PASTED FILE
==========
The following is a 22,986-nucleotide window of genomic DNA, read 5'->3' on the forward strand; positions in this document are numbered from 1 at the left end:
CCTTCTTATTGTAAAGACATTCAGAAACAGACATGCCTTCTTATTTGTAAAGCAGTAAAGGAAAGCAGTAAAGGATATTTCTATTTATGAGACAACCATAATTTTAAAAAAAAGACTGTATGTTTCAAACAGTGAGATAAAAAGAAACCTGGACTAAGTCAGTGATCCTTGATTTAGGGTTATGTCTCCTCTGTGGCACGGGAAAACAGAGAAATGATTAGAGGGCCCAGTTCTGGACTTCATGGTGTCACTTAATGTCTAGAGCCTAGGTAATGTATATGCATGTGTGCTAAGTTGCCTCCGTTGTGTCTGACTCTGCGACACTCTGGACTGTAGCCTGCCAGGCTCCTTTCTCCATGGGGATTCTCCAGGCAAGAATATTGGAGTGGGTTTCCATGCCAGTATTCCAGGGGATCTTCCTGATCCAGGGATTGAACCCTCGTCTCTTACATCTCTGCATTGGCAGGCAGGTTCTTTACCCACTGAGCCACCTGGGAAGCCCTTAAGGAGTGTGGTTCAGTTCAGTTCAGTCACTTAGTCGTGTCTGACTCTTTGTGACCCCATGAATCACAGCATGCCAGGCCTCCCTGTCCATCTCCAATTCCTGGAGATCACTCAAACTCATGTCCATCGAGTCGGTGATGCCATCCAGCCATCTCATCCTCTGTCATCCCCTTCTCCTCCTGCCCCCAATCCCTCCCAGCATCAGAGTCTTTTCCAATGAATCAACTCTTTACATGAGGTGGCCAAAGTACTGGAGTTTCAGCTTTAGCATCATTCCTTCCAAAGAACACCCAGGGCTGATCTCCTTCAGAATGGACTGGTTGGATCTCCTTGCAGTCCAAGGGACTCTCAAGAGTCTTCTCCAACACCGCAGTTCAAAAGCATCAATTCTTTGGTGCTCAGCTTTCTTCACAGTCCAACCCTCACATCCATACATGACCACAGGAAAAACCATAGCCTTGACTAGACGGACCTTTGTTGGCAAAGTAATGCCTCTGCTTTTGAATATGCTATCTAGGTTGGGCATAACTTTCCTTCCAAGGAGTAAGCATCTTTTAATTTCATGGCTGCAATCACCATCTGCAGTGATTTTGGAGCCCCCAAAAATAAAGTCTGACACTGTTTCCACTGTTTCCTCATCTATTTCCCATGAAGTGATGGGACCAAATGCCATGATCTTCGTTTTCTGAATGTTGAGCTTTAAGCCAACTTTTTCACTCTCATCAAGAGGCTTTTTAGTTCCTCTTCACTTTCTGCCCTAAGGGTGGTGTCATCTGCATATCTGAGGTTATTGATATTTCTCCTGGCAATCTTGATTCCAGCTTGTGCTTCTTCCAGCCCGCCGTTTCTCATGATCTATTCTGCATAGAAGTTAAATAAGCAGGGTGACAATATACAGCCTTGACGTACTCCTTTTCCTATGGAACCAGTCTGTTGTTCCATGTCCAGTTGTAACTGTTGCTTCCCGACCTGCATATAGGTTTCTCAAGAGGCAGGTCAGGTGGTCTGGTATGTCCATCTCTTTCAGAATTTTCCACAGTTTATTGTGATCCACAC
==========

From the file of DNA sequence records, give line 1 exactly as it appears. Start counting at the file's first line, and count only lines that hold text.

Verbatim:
The following is a 22,986-nucleotide window of genomic DNA, read 5'->3' on the forward strand; positions in this document are numbered from 1 at the left end: